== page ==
Asvatthama has lived through the centuries under different identities and this can be seen by the historical references he makes throughout the book. His life is entwined with history and he’s participated in a lot of great wars and other historical events, and met and worked with a lot of eminent personalities like Subhash Chandra Bose and Genghis Khan, to name a few.

The best part of the book is the journey of the trio. They travel across geography in search of the Vajra, moving from the shores of Gujarat to the temples in Dwaraka, the legendary home of siddhas in Nilgiris and finally to the deserts in Balochistan. They move through caves, forests and water bodies.

The description of every location is detailed and vivid and will make you feel like you’re part of their journey. However, I felt that the author could have included a few more details about Asvatthama and his past.

All in all it’s a great, fast-paced and easy read, quite a page-turner with a gripping suspense and intriguing story and the thriller will keep you hooked to it till the end.

Highly recommended for mytho-fiction lovers.

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Forbidden by Tabitha Suzuma [Book Review]

forbidden.jpgTitle : Forbidden

Author : Tabitha Suzuma

ISBN : 9781862308169

Publisher : Definitions

Genre : Romance

Pages : 432

Source : Self

Rating : 4 stars



You’ve always been my best friend, my sould mate, and now I’ve fallen in love with you too. Why is that such a crime. 

I must agree that this not a happy read though it made me chuckle here and there once every 200 pages. The words are beautifully woven to make a complicated fabric of story which it a taboo all in all. Incest. This story is highly relatable for any kind of affection that is marked derogatory by the society. Never have I read something so powerful and alluring in a really long time. I had to slow down and marvel at the simplicity of the language and the thousand emotions it conveyed.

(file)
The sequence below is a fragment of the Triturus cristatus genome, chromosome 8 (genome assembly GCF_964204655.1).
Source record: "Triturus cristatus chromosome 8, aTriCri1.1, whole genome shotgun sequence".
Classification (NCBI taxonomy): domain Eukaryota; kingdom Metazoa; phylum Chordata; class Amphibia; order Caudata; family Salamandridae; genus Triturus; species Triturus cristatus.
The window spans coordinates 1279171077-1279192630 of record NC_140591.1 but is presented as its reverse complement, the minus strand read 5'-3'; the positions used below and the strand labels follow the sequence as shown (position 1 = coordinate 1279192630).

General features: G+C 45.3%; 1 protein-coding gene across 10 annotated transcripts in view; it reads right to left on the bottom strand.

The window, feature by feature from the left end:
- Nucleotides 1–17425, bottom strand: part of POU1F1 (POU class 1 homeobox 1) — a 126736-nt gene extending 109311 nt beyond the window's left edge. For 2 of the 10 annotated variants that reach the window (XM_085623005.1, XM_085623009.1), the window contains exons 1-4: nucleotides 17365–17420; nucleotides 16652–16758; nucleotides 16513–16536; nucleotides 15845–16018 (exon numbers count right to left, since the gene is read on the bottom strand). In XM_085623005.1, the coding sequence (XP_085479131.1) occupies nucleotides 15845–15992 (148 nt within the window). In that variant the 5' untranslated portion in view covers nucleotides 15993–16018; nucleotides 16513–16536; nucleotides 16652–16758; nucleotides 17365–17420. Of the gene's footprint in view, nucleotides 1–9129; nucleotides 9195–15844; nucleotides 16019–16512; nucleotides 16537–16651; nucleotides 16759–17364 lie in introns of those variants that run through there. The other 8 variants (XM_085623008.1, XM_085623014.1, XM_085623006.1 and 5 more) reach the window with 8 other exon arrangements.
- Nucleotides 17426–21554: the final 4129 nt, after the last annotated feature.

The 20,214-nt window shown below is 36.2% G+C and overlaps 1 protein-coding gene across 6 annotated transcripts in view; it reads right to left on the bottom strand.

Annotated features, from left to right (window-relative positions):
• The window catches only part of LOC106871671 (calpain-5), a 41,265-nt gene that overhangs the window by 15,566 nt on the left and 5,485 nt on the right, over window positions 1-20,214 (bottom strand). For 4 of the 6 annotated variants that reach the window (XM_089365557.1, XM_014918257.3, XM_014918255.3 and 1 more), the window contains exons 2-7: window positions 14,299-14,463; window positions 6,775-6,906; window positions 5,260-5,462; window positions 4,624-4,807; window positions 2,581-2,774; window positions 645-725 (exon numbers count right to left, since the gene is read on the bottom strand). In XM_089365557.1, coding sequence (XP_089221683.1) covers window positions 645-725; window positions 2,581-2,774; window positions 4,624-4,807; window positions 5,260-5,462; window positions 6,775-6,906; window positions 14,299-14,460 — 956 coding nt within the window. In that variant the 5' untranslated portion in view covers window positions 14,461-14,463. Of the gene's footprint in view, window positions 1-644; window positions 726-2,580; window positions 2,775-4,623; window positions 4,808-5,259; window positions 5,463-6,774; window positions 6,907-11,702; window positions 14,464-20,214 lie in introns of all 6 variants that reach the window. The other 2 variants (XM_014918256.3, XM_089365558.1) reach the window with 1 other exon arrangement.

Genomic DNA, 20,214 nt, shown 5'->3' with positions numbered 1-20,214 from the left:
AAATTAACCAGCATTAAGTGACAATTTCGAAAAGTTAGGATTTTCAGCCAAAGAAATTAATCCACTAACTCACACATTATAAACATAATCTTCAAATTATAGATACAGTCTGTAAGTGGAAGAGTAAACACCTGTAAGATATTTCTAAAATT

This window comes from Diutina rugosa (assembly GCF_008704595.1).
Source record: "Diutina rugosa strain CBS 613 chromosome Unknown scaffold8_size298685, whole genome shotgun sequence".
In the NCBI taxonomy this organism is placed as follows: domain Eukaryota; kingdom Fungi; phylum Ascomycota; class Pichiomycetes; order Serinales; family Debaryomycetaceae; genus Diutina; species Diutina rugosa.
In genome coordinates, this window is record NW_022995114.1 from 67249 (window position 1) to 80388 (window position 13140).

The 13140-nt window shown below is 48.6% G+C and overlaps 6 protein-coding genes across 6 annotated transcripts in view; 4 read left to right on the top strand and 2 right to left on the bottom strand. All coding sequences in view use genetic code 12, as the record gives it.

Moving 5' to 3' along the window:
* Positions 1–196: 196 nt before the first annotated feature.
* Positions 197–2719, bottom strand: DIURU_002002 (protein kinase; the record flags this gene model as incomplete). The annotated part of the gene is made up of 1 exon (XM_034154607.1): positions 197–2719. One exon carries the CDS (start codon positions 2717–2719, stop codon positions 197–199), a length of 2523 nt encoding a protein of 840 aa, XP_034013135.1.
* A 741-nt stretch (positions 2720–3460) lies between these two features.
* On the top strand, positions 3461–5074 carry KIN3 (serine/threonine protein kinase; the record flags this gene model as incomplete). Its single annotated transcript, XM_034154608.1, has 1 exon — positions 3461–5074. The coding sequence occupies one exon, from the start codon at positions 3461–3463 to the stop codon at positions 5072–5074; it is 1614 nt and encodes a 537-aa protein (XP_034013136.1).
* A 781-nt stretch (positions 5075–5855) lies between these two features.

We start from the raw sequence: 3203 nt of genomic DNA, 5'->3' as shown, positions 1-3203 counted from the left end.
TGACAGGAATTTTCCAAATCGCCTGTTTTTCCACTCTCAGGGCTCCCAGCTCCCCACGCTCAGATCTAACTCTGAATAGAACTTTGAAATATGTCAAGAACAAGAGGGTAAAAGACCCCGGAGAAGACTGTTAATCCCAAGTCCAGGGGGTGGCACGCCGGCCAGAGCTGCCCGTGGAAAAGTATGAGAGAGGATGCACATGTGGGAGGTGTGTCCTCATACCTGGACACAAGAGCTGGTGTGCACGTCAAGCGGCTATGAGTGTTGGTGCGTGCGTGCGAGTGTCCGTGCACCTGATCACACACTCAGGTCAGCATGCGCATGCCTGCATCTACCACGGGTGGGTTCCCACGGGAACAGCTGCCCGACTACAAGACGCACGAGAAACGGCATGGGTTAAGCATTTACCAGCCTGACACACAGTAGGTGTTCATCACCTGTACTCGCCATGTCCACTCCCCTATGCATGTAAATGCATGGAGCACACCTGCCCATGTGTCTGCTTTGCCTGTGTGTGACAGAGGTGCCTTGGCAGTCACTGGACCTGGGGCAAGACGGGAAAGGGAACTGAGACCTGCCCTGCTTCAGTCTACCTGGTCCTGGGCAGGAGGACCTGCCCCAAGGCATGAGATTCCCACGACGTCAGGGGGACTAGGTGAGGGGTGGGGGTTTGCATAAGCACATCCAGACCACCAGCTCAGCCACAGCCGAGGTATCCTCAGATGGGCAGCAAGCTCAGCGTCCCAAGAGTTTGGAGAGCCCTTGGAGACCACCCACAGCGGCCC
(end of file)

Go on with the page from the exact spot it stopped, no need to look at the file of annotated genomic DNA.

The plot revolves around a father who has walked out on his family, a mother who refuses to cope with it and lost all interest with her family and ever really their for her children and of course, the protagonists, Lochan and Maya on whom the burden of the family falls down. At parts, it seemed quite unrealistic for these two teenagers to literally show the attributes of parents in taking care of their 3 siblings, but circumstances can bring out something too well that it can be too deadly. I think what really triggered these emotions between Lochan and Maya were the situations where they were forced to be the Mother and father for their brothers and sister. I liked how it is made clear that incest is not always the cause of a bad childhood or a traumatizing experience that they would have faced as grown ups. The book is written in a way that makes you question, “All they did was love”,”Why should that be a heinous crime only because they were born from a same woman?”,”Can this society be so prejudicial to not see where they were coming from?”. It is a thought stirrer, truly.

It was predictable for most part of the story that the story was not going to be rainbows and marshmallows but I really disapprove how things ended up with Lochan. I could definitely see where he was coming from but I would hate to believe that there was no alternative. Or may be there was not.

It had some beautiful moments, extraordinary lines that I had to read twice to savor it, jaw dropping instances and some fine erotic versus that were so subtle and yet magnificent to read. I would suggest anyone to pick this up and give it a read, a little slow paced but it will be worth it, I promise.

Reviewed by Pavan Kumar B C